Brian Kelly said what no head coach ever admits.
And Notre Dame's veteran skipper deserves a ton of credit for his willingness to speak truth.
In the post-game candor following his third-ranked Irish's 45-3 surgical demolition of host Pittsburgh, Kelly flatly stated it's about much more than winning games – especially against overmatched, outmanned foes – for a Notre Dame program seeking its first national championship since 1988.
“You know, a lot of times you kind of get caught up in the grind of just trying to win football games,” Kelly said, “and we kind of said, 'Look, we're past this you, know? We're not interested in just winning football games. We're interested in being a championship football team and just playing to win games is not good enough anymore; we need to elevate our compete-level, we need to coach better.
“We need to play better. We need to play at an elite level and it starts with playing at a level that allows you to not all of a sudden play your best when you have to but have that ready to go, because you are playing at a high level. And that hasn't been the case.”
If it wasn't the case a week ago as the Irish slumbered past Louisville, 12-7, inside Notre Dame Stadium, it was never a doubt Saturday inside Heinz Field. The Irish got long-distance scoring strikes twice from Ian Book to Ben Skowronek and led 28-3 at the half.
Notre Dame's defense continued its almost season-long suffocating of opponents; foes have scored just 49 total points through five games. The Irish defense has 12 shutout-quarters through the 20 it has played; no team has scored on Notre Dame's defense this season in the fourth quarter.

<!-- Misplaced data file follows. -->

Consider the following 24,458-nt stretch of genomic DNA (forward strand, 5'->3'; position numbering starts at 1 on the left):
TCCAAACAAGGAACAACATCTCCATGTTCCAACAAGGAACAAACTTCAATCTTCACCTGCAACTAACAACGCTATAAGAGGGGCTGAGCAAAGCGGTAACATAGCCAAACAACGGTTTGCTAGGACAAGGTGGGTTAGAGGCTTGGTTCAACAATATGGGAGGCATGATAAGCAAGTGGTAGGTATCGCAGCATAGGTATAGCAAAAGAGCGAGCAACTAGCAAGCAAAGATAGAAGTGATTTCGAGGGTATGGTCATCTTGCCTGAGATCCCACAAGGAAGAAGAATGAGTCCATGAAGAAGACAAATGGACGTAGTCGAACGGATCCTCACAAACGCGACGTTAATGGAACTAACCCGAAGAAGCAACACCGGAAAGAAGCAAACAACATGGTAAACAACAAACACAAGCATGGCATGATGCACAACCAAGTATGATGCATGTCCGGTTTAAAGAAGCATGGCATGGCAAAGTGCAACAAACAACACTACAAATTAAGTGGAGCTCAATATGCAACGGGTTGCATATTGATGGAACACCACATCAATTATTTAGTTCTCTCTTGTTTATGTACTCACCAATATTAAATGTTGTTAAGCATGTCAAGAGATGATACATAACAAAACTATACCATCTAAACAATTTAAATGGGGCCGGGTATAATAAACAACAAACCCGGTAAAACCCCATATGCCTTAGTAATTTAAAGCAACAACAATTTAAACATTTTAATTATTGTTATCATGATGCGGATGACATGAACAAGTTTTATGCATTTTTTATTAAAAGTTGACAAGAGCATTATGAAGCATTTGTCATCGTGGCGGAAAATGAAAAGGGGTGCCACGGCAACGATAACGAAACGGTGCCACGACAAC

Kelly admitted he knows his players likely aren't oblivious to the fact that the Irish host top-ranked Clemson in two weeks inside Notre Dame Stadium.
The two teams are the only remaining squads without a loss in the Atlantic Coast Conference, where Notre Dame this year is a member due to the ramifications of COVID-19 on this college football season.
“So that was the challenge,” Kelly said of urging his team to up its level of play. “And that's, you know, it's risky, right? Because you're in some instances, people would say, 'Well, you're looking ahead.' Well, we are looking ahead a little bit. We needed to get this football team to understand that they are really good and we needed to up our compete-level in all three phases. We did that today.”
Notre Dame in the past has struggled with Pitt, and Kelly personally has a long history with the Panthers from his time as head coach at Cincinnati, when both the Bearcats and Panthers were Big East Conference members.
Even two years ago, en route to a College Football Playoff berth, the Irish barely eked out a come-from-behind win at home against Pitt, 19-14.
Kelly admitted that, on the surface, a game against the Panthers might have seemed an odd spot to challenge his team, but he stressed the Irish must advance their play at this moment.
“Yeah, you wouldn't say that Pitt, going on the road for the first time and picking Pitt for your team,” Kelly said. “That's the No. 1 defense, rush defense, that 'Hey, let's pick Pitt to look ahead.' No, that really wasn't the mindset. Here the mindset was to say, 'Look, what's important now is that you've got to continue to apply your process and continue to think about, you know, Pitt is going to be ready to play you; they always have played us tough, but that's not really the point here. The point is that we have to elevate our play if we want to have any chance of getting to our goal, and that is to win a championship.'”